DETAILED DESCRIPTION

This description of the exemplary embodiments is intended to be read in connection with the accompanying drawings, which are to be considered part of the entire written description. Relative terms are used for convenience of description and do not require that the apparatus be constructed or operated in a particular orientation. Terms concerning electrical communications and the like, such as, “coupled” and “electrically coupled” or “electrically connected,” refer to a relationship wherein nodes communicate with one another either directly or indirectly through intervening structures or elements, unless described otherwise.

FIG. 3 illustrates an embodiment of a charge pumped phase-locked loop circuit according to an embodiment of the present invention. In the illustrated embodiment, the PLL circuit includes a phase frequency detector (PFD) 20, charge pump 22, low-pass loop filter 24, voltage-controlled oscillator (VCO) 26, a feedback (FB) divider 28, and a start-up circuit 32A. Input signal S_in has an input frequency F_in and is inputted into the PLL circuit. An output signal S_out having an output frequency F_out is generated by the PLL.

In exemplary embodiments, the target frequency for the output signal S_out is between about 500 MHz to 1000 MHz. In such embodiments, the frequency of the input signal S_in may be between about 10 MHz to 50 MHz.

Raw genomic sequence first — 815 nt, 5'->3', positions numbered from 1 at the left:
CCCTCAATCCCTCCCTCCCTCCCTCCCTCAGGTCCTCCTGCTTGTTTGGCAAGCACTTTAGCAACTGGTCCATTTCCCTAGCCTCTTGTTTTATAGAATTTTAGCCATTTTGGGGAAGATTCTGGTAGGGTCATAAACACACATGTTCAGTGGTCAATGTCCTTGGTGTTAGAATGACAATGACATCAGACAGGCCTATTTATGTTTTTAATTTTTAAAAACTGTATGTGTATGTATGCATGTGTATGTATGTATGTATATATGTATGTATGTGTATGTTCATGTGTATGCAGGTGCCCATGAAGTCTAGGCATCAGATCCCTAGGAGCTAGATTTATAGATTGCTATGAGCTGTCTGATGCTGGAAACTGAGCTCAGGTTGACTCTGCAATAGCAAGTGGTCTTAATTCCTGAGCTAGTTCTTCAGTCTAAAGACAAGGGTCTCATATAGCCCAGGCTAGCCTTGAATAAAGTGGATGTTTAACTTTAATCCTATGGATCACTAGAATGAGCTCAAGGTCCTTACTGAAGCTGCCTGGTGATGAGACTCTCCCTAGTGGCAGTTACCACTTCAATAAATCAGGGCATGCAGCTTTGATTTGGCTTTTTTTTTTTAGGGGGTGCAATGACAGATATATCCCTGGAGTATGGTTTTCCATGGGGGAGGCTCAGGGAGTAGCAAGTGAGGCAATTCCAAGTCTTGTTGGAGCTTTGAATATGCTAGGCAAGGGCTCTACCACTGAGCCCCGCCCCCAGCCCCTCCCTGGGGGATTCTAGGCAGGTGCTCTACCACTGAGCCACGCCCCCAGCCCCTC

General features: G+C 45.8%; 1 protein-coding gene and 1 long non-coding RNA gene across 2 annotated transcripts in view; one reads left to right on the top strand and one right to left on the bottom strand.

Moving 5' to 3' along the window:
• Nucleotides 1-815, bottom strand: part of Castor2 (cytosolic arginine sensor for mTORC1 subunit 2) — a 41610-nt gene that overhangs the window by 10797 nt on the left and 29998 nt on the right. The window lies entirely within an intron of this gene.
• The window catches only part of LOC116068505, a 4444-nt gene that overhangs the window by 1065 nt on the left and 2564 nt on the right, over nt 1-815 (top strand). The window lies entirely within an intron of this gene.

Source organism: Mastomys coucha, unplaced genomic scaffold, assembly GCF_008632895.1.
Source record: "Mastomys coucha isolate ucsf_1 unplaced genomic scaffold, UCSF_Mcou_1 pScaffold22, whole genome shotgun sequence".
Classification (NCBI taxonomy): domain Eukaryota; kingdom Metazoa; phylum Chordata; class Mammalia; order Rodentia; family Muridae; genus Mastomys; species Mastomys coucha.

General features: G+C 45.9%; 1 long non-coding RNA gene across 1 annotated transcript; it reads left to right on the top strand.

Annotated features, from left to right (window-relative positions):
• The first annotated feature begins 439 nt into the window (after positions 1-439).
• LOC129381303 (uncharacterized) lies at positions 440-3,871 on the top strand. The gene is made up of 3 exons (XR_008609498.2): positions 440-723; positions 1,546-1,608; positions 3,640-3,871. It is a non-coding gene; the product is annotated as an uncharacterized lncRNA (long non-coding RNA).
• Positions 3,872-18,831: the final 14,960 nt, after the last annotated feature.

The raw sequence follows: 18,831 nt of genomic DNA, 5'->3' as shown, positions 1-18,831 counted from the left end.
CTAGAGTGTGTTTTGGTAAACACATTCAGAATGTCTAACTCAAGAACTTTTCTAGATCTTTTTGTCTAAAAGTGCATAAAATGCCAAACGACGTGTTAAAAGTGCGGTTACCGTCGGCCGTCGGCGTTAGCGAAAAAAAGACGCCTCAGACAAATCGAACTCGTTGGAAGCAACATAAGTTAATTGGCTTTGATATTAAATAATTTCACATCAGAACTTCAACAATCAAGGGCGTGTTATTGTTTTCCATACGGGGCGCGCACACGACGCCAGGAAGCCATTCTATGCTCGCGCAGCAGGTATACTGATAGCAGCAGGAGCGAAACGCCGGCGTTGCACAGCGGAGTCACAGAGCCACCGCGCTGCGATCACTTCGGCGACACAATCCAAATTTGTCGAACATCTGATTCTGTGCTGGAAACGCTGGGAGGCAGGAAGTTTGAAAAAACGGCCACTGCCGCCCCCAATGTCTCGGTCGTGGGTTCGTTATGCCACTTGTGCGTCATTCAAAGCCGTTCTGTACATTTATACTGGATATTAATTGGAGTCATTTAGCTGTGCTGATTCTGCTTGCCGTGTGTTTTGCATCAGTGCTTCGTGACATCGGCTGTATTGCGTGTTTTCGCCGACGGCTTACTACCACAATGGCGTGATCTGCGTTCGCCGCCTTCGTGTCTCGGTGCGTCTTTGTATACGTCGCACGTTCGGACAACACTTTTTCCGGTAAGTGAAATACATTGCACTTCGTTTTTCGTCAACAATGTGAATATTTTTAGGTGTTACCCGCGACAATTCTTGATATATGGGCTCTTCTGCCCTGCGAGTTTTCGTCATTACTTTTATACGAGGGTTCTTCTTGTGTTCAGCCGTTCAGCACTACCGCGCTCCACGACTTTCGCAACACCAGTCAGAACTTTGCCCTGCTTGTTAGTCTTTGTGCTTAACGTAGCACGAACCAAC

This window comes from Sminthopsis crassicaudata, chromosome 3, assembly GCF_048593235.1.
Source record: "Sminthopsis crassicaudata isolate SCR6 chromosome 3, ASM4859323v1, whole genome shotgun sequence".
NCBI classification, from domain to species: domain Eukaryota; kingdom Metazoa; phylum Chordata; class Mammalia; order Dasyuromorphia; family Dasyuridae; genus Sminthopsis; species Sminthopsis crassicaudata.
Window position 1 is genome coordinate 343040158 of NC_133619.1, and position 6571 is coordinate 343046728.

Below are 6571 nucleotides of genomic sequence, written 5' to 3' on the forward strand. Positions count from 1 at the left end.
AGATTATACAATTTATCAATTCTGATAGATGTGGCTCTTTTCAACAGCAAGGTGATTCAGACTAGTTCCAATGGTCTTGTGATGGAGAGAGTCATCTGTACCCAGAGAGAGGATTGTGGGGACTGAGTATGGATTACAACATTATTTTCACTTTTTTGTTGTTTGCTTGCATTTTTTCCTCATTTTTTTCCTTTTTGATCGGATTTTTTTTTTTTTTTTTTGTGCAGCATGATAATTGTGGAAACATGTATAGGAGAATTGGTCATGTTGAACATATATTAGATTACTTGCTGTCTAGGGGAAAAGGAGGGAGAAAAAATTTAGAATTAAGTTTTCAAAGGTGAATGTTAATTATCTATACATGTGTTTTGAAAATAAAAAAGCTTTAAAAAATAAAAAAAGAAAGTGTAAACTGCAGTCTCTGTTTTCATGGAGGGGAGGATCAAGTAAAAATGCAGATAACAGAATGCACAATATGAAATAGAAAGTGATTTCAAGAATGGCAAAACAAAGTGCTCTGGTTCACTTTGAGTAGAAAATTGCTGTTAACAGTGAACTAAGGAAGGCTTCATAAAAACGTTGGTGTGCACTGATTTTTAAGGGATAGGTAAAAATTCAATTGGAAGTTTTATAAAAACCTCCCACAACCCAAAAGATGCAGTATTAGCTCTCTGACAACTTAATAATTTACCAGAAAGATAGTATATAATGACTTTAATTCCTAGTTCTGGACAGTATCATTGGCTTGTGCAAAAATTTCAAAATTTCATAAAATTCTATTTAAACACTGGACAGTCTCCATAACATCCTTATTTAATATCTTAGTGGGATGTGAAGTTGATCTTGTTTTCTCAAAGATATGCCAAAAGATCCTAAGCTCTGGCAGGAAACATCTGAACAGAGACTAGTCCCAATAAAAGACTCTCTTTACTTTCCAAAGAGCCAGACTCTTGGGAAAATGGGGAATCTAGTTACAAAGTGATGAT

A schematic diagram of the start-up circuit 32A is shown in FIG. 4. The start-up circuit 32A is identical to start-up circuit 32 except in two respects. First, the input to the start-up circuit is coupled to the output of the FB divider 28. Second, the start-up circuit includes a detector for detecting feedback pulses from the output signal_out. For example, the start-up circuit includes cycle counter 34A that counts the cycles of the output signal S_out rather than those of the input signal S_in. For reasons discussed in more detail below, the cycle counter 34A can be set to count fewer cycles before discontinuing the charging voltage when compared to the cycle counter 34 of prior art FIG. 1.

During operation, the start-up circuit 32A outputs a pulling voltage VPULL at a selected voltage level, for example, VDD/2. This pulling voltage is provided to node 36 to charge the capacitors of the loop filter 24. As the capacitors charge, the VCO control voltage (VCOIN) at node 36 rises towards the pulling voltage level. As the voltage VCOIN at node 36 rises, the output frequency of S_out rises. In the embodiment illustrated in FIG. 4, the start-up circuit 34A turns off when cycle counter 34A detects the fourth rising edge of the feedback signal FBK. It may be that VCOIN has not reached VDD/2 when this fourth rising edge is detected.